Human factors and peri-operative care

This month, we are delighted to publish a narrative review and guideline on human factors in anaesthesia. The guideline recently received > 11k downloads after being shared widely by Martin Bromiley and holds an Altmetric score of > 200, having been tweeted by 250 users and reported by two news outlets. Publishing a review and guideline together in this way seems to work well, as the review can synthesise and comment on the relevant scientific evidence whilst the guideline builds on this with expert analysis, opinion and consensus. The authors should be congratulated, as the work going into such an endeavour is extraordinary and the content of both papers are clinically useful for doctors and aim to make care for patients safer. In the associated editorial, Professor Marshall takes us through the background to the papers, how views have changed over time and how organisations should continue to move beyond error as a cause of incidents. 

The April issue also contains several articles featuring in our special intensive care collection. A former ICU patient, Catherine White, shares her perspectives following a critical illness in 2006. She describes how things were then, which may come as a shock to some. That said, there remains work to be done to properly embrace multidisciplinary collaboration, eliminate ICU delirium and examine our outcome metrics and the support patients and their relatives are provided well beyond discharge from hospital. Dr Matt Morgan reflects on 70 years of modern critical care, highlights the importance of all the associated papers and calls for more routine use of patient-centred and functional outcomes. This month, we have included reviews on the management of traumatic brain injury in the non-neurosurgical ICU and the problems around making a clinical diagnosis in ICU.

Around 70% of surgical patients are prescribed postoperative opioids, but there is much we do not know about opioid type and persistent use rates. This new retrospective cohort study from Lam et al. compared oxycodone and tapentadol in > 100k patients discharged from one of four Australian centres (Fig. 1). They found that, after controlling for socio-economic characteristics, comorbidities and other established risk factors, there were lower odds of patients developing persistent postoperative opioid use with tapentadol compared with oxycodone in those that received modified release opioids at discharge and those undergoing orthopaedic surgery. The associated editorial from Bicket et al. set the results in the context of the US opioid epidemic and provide seven principles for effective acute peri-operative pain management. The solutions provided might not be simple and they go far beyond substituting one drug for another, but they do make sense.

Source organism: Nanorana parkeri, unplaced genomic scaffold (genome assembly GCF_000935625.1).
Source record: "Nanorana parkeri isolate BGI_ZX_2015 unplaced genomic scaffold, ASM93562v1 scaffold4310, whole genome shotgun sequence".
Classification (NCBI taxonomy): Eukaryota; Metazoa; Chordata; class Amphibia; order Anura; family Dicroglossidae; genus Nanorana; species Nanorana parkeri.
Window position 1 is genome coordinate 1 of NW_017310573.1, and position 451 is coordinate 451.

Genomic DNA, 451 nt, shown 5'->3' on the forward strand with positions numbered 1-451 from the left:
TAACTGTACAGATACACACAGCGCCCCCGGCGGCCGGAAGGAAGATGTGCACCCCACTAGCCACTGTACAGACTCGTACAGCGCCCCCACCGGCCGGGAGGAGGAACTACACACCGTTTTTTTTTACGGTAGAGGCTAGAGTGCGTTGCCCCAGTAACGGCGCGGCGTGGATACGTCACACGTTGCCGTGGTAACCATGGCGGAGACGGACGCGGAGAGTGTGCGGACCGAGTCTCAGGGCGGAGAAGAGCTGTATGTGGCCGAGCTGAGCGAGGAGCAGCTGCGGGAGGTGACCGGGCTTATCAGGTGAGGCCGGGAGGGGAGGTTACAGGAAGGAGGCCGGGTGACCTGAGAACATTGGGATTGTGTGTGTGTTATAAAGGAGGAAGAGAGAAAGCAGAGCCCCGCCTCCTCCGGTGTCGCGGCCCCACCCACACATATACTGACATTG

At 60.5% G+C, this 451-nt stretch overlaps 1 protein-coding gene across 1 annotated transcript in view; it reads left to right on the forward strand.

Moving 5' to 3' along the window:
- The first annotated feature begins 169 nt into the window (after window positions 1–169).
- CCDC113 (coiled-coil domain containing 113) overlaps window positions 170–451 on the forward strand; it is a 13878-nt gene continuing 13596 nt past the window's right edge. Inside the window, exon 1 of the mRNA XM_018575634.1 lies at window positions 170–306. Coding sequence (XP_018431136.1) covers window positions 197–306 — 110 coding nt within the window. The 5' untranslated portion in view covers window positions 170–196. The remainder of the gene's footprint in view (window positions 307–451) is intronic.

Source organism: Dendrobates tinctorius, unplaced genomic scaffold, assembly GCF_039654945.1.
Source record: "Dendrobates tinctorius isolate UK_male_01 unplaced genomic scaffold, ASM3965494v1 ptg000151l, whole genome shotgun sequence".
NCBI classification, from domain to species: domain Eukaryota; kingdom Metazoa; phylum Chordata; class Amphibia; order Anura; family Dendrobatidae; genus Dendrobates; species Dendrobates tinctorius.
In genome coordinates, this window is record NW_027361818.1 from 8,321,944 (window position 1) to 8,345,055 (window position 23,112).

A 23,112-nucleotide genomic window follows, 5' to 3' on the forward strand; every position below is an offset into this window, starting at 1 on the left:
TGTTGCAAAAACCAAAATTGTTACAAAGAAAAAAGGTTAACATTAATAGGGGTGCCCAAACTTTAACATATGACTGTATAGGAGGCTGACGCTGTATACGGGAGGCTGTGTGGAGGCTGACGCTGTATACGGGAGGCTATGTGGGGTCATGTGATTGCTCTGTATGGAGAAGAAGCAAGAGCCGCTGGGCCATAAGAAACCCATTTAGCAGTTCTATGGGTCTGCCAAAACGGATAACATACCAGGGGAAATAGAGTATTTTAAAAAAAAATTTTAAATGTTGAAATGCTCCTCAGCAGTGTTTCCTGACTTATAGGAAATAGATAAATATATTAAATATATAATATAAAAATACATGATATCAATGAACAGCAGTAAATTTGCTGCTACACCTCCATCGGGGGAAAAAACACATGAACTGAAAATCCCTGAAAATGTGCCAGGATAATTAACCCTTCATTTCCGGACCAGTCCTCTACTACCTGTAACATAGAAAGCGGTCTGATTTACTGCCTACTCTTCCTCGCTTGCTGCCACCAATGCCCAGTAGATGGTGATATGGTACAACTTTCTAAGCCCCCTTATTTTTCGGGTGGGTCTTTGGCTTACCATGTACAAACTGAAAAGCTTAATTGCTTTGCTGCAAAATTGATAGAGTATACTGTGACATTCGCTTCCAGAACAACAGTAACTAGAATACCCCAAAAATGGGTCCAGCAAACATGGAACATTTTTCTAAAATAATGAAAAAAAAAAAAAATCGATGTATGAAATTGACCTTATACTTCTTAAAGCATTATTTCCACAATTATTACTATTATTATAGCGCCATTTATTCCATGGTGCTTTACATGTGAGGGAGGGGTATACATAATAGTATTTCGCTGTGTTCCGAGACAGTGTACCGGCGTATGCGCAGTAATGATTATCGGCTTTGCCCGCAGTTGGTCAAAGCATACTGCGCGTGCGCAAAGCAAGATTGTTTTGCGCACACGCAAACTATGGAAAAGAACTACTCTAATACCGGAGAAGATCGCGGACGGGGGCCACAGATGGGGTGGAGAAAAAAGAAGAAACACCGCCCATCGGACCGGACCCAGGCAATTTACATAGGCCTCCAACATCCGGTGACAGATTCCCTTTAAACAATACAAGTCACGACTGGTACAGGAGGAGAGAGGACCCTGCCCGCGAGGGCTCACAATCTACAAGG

Figure 1 Flowchart of study design with full sample size across study groups.

Persistent pain after breast cancer surgery has important socio-economic and healthcare implications. From their prospective cohort study of 210 patients, Tan et al. developed a risk-stratification model for persistent pain after breast cancer surgery by analysing a wide range of potential risk factors (Fig. 2). Four months after surgery, persistent pain was present in 64% of patients and was independently associated with younger age, diabetes, increased pre-operative pain score at sites other than the breast, previous mastitis and higher perceived stress scale score. Can virtual reality be used for cancer-related neuropathic pain? This new pilot RCT from Chuan et al. might be the first step towards answering that question, as it demonstrates feasibility of recruitment for a definitive trial. Elsewhere, Diallo et al. review the predictors and impact of postoperative atrial fibrillation following thoracic surgery and Xu et al. compare the ESP and paravertebral block for laparoscopic nephro-uretectomy.

Figure 2 Multivariable model for persistent pain at four months after breast cancer surgery. DUMC, Duke University Medical Center; KKH, KK Women’s and Children’s Hospital; NSAID, non-steroidal anti-inflammatory drug; PSS, perceived stress scale; PCS, pain catastrophising scale.

Finally, this month’s Reviewer Recommendations tackles retrospective cohort studies. These papers account for a large proportion of submissions to the journal, but the acceptance rate is low as compared with other study design types. This guide lists and discusses: their advantages and disadvantages; the difference between research, audit and service evaluation; how to collect and analyse data; considerations for databases; statistical corrections; and manuscript preparation and publication. The full collection can be found here, and is an excellent ‘how to’ manual for all who wish to get involved with research and the communication of scientific fact and opinion.

Mike Charlesworth and Andrew Klein

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